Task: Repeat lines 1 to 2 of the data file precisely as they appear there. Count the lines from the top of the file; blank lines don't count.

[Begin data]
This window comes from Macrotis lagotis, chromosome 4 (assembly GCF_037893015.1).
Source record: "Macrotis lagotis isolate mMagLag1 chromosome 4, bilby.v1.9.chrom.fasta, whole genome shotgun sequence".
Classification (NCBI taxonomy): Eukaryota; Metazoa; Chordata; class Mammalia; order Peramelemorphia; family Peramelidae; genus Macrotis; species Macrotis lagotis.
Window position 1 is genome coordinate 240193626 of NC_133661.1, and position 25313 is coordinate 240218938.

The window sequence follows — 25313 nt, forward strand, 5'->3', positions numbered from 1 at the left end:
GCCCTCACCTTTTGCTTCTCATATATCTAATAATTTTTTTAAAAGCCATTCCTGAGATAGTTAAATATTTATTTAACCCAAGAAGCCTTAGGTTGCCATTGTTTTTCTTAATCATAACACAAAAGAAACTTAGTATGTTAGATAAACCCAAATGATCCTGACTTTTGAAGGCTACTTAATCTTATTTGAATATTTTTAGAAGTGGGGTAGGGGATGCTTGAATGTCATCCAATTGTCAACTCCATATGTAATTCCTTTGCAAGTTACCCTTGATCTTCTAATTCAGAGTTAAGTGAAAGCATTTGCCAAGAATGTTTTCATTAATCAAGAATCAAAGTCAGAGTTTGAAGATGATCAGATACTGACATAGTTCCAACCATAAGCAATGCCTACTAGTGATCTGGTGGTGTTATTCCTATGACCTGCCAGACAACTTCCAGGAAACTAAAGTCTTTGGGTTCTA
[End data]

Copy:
This window comes from Macrotis lagotis, chromosome 4 (assembly GCF_037893015.1).
Source record: "Macrotis lagotis isolate mMagLag1 chromosome 4, bilby.v1.9.chrom.fasta, whole genome shotgun sequence".